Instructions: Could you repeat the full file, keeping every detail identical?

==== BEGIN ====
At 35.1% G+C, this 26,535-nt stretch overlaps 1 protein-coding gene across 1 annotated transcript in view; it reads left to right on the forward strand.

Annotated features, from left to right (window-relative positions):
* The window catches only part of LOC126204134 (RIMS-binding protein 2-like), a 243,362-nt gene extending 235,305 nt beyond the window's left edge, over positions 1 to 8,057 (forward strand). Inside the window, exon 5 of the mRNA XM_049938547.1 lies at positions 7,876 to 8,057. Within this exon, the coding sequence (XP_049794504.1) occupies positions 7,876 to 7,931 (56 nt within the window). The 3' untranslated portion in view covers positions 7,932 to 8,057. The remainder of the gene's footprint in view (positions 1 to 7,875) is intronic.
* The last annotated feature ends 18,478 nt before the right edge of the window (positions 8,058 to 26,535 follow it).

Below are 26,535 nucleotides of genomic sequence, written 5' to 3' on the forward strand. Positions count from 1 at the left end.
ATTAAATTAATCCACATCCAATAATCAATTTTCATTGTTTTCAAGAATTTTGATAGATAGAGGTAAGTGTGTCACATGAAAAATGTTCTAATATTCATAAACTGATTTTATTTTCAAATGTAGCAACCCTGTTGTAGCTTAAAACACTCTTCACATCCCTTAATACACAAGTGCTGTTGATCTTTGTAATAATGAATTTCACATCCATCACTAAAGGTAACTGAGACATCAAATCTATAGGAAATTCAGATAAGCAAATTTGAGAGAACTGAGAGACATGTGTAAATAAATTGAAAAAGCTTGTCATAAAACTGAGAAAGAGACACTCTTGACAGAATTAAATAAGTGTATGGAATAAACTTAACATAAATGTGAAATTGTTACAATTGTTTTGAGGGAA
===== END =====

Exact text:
At 35.1% G+C, this 26,535-nt stretch overlaps 1 protein-coding gene across 1 annotated transcript in view; it reads left to right on the forward strand.

Annotated features, from left to right (window-relative positions):
* The window catches only part of LOC126204134 (RIMS-binding protein 2-like), a 243,362-nt gene extending 235,305 nt beyond the window's left edge, over positions 1 to 8,057 (forward strand). Inside the window, exon 5 of the mRNA XM_049938547.1 lies at positions 7,876 to 8,057. Within this exon, the coding sequence (XP_049794504.1) occupies positions 7,876 to 7,931 (56 nt within the window). The 3' untranslated portion in view covers positions 7,932 to 8,057. The remainder of the gene's footprint in view (positions 1 to 7,875) is intronic.
* The last annotated feature ends 18,478 nt before the right edge of the window (positions 8,058 to 26,535 follow it).

Below are 26,535 nucleotides of genomic sequence, written 5' to 3' on the forward strand. Positions count from 1 at the left end.
ATTAAATTAATCCACATCCAATAATCAATTTTCATTGTTTTCAAGAATTTTGATAGATAGAGGTAAGTGTGTCACATGAAAAATGTTCTAATATTCATAAACTGATTTTATTTTCAAATGTAGCAACCCTGTTGTAGCTTAAAACACTCTTCACATCCCTTAATACACAAGTGCTGTTGATCTTTGTAATAATGAATTTCACATCCATCACTAAAGGTAACTGAGACATCAAATCTATAGGAAATTCAGATAAGCAAATTTGAGAGAACTGAGAGACATGTGTAAATAAATTGAAAAAGCTTGTCATAAAACTGAGAAAGAGACACTCTTGACAGAATTAAATAAGTGTATGGAATAAACTTAACATAAATGTGAAATTGTTACAATTGTTTTGAGGGAA